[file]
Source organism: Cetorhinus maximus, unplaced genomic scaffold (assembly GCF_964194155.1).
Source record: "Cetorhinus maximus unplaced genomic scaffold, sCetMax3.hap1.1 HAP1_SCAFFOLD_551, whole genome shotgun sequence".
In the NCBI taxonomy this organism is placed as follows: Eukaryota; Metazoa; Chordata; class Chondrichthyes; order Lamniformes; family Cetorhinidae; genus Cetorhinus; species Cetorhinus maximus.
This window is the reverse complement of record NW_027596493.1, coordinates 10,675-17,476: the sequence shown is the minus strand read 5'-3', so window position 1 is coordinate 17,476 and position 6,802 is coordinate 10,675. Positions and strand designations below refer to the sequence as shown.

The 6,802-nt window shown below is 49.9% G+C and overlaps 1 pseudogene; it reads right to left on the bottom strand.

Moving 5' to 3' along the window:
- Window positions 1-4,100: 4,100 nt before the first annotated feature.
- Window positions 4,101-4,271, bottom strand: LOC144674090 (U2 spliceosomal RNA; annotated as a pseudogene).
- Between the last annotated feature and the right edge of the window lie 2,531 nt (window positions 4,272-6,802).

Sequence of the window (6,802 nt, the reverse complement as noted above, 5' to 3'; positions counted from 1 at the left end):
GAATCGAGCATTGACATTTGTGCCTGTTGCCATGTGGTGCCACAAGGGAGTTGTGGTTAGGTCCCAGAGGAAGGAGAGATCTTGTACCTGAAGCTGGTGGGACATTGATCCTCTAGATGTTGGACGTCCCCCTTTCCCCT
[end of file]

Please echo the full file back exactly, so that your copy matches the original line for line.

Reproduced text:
Source organism: Cetorhinus maximus, unplaced genomic scaffold (assembly GCF_964194155.1).
Source record: "Cetorhinus maximus unplaced genomic scaffold, sCetMax3.hap1.1 HAP1_SCAFFOLD_551, whole genome shotgun sequence".
In the NCBI taxonomy this organism is placed as follows: Eukaryota; Metazoa; Chordata; class Chondrichthyes; order Lamniformes; family Cetorhinidae; genus Cetorhinus; species Cetorhinus maximus.
This window is the reverse complement of record NW_027596493.1, coordinates 10,675-17,476: the sequence shown is the minus strand read 5'-3', so window position 1 is coordinate 17,476 and position 6,802 is coordinate 10,675. Positions and strand designations below refer to the sequence as shown.

The 6,802-nt window shown below is 49.9% G+C and overlaps 1 pseudogene; it reads right to left on the bottom strand.

Moving 5' to 3' along the window:
- Window positions 1-4,100: 4,100 nt before the first annotated feature.
- Window positions 4,101-4,271, bottom strand: LOC144674090 (U2 spliceosomal RNA; annotated as a pseudogene).
- Between the last annotated feature and the right edge of the window lie 2,531 nt (window positions 4,272-6,802).

Sequence of the window (6,802 nt, the reverse complement as noted above, 5' to 3'; positions counted from 1 at the left end):
GAATCGAGCATTGACATTTGTGCCTGTTGCCATGTGGTGCCACAAGGGAGTTGTGGTTAGGTCCCAGAGGAAGGAGAGATCTTGTACCTGAAGCTGGTGGGACATTGATCCTCTAGATGTTGGACGTCCCCCTTTCCCCT